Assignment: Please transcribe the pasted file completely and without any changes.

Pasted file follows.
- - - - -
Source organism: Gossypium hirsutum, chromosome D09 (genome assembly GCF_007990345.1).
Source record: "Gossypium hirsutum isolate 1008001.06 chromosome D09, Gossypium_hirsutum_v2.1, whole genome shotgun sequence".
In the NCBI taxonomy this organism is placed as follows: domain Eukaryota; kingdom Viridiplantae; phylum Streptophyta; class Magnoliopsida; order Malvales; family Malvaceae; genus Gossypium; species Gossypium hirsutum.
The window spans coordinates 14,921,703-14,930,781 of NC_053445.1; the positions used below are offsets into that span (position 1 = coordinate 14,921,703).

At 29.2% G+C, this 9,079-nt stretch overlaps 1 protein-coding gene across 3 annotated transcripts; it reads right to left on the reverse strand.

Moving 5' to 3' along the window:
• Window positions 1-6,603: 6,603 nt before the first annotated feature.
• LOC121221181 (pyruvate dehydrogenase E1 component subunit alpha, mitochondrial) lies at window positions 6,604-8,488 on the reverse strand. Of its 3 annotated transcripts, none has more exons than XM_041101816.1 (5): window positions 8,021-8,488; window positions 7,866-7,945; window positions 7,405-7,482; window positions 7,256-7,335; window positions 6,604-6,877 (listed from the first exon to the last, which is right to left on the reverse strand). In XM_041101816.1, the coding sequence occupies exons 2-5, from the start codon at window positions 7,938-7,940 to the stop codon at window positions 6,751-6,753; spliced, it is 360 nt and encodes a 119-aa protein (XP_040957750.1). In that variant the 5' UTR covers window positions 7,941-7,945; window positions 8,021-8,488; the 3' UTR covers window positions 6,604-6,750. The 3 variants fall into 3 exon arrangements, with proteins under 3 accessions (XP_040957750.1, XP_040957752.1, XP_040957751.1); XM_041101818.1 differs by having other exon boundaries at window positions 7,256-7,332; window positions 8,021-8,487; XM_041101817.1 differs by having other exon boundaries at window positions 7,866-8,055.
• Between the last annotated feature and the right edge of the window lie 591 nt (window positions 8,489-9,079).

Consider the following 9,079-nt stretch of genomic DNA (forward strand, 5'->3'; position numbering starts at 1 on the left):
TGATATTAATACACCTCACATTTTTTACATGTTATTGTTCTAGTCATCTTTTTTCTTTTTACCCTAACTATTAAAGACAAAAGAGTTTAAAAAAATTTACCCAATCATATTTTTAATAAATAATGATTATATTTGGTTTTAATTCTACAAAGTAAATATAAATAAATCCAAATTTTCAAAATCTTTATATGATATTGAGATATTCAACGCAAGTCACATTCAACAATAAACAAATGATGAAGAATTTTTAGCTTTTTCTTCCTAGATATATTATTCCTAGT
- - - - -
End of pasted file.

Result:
Source organism: Gossypium hirsutum, chromosome D09 (genome assembly GCF_007990345.1).
Source record: "Gossypium hirsutum isolate 1008001.06 chromosome D09, Gossypium_hirsutum_v2.1, whole genome shotgun sequence".
In the NCBI taxonomy this organism is placed as follows: domain Eukaryota; kingdom Viridiplantae; phylum Streptophyta; class Magnoliopsida; order Malvales; family Malvaceae; genus Gossypium; species Gossypium hirsutum.
The window spans coordinates 14,921,703-14,930,781 of NC_053445.1; the positions used below are offsets into that span (position 1 = coordinate 14,921,703).

At 29.2% G+C, this 9,079-nt stretch overlaps 1 protein-coding gene across 3 annotated transcripts; it reads right to left on the reverse strand.

Moving 5' to 3' along the window:
• Window positions 1-6,603: 6,603 nt before the first annotated feature.
• LOC121221181 (pyruvate dehydrogenase E1 component subunit alpha, mitochondrial) lies at window positions 6,604-8,488 on the reverse strand. Of its 3 annotated transcripts, none has more exons than XM_041101816.1 (5): window positions 8,021-8,488; window positions 7,866-7,945; window positions 7,405-7,482; window positions 7,256-7,335; window positions 6,604-6,877 (listed from the first exon to the last, which is right to left on the reverse strand). In XM_041101816.1, the coding sequence occupies exons 2-5, from the start codon at window positions 7,938-7,940 to the stop codon at window positions 6,751-6,753; spliced, it is 360 nt and encodes a 119-aa protein (XP_040957750.1). In that variant the 5' UTR covers window positions 7,941-7,945; window positions 8,021-8,488; the 3' UTR covers window positions 6,604-6,750. The 3 variants fall into 3 exon arrangements, with proteins under 3 accessions (XP_040957750.1, XP_040957752.1, XP_040957751.1); XM_041101818.1 differs by having other exon boundaries at window positions 7,256-7,332; window positions 8,021-8,487; XM_041101817.1 differs by having other exon boundaries at window positions 7,866-8,055.
• Between the last annotated feature and the right edge of the window lie 591 nt (window positions 8,489-9,079).

Consider the following 9,079-nt stretch of genomic DNA (forward strand, 5'->3'; position numbering starts at 1 on the left):
TGATATTAATACACCTCACATTTTTTACATGTTATTGTTCTAGTCATCTTTTTTCTTTTTACCCTAACTATTAAAGACAAAAGAGTTTAAAAAAATTTACCCAATCATATTTTTAATAAATAATGATTATATTTGGTTTTAATTCTACAAAGTAAATATAAATAAATCCAAATTTTCAAAATCTTTATATGATATTGAGATATTCAACGCAAGTCACATTCAACAATAAACAAATGATGAAGAATTTTTAGCTTTTTCTTCCTAGATATATTATTCCTAGT